22/10/2023 06:34 PM

PETALING JAYA, Oct 22 (Bernama) -- The Ministry of Health (MOH) will develop a mental health action plan for children and teenagers to overcome the rise in mental health cases involving that group.

Minister Dr Zaliha Mustafa said the increase in mental health problems among juveniles is a worrying trend because they are the future of the country.

“An action plan for the mental health of children and adolescents will be developed so that this problem does not worsen to the point of suicide,” she said after attending the 2023 World Mental Health Day celebration here today.

On Oct 14, Dr Zaliha announced that based on the National Health and Morbidity Survey (NHMS) report, a total of 424,000 children in the country experienced mental health issues throughout the past year and this trend is seen to be increasing post-COVID-19.

Meanwhile, she said the awareness of Malaysians regarding mental health is still low and the Ministry of Health will implement various approaches so that the people know more about the importance of mental health, especially during pandemic period.

Dr Zaliha said people can now get access to various services related to mental health through digital platforms, including the MyMinda module on the MySejahtera application.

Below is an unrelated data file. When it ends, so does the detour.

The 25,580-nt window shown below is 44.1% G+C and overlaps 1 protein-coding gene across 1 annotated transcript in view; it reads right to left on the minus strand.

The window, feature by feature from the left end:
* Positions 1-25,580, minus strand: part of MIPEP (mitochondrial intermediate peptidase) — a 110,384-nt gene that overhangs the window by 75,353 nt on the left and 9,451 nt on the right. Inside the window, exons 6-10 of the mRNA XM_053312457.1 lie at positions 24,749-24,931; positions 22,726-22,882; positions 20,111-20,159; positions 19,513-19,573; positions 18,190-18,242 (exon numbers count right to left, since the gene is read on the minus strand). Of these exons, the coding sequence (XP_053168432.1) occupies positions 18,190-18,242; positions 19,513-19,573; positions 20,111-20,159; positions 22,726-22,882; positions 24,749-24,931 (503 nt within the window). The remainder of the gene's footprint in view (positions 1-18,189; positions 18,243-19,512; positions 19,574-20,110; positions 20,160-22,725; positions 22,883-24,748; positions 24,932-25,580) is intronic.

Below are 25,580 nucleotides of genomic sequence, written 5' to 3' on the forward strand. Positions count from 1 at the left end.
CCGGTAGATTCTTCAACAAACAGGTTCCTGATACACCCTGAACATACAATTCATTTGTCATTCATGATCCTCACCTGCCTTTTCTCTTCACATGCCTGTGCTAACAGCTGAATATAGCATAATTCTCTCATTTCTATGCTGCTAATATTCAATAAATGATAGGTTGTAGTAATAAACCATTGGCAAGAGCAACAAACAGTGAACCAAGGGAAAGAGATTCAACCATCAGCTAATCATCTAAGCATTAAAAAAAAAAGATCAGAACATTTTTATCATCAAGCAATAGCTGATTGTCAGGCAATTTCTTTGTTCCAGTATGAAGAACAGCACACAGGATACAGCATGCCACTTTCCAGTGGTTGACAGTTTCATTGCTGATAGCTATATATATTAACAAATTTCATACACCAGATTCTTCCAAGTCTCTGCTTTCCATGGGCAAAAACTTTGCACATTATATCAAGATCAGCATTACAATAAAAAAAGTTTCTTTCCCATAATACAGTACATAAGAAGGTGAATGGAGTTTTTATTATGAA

“Through MyMinda, users can check their mental health status by answering healthy mind screening questions to assess themselves, get psychoeducational materials and access psychosocial support services,’ she said.

At the event, she launched the Training Module on Suicide Prevention First-Line Responders aimed at improving knowledge and training front-line workers in the handling of suicidal behavioural cases.

Also launched was the Training Module on Mental Health and Psychosocial Support Services (MHPSS) which was developed to train other health personnel such as family physicians, medical officers and paramedics in health clinics nationwide.

Dr Zaliha said the module was developed following the constraints of mental health professionals, especially during the COVID-19 pandemic and now at least one MHPSS team has been created in every district and hospital.

The Mental Health Belongs to All, Stop the Stigma Campaign was also launched, which aimed at raising public awareness and dealing with stigma and discrimination against individuals with mental health problems through conventional media such as television and radio as well as digital and social media platforms.

Dr Zaliha said all parties need to play a role to care and preserve mental health as well as deal with mental health problems in the community and eliminate stigma and negative perceptions of people with mental problems.

Due to the stigma that individuals with mental illness are incurable, this results in a wide gap for mental patients to seek proper treatment, she added.


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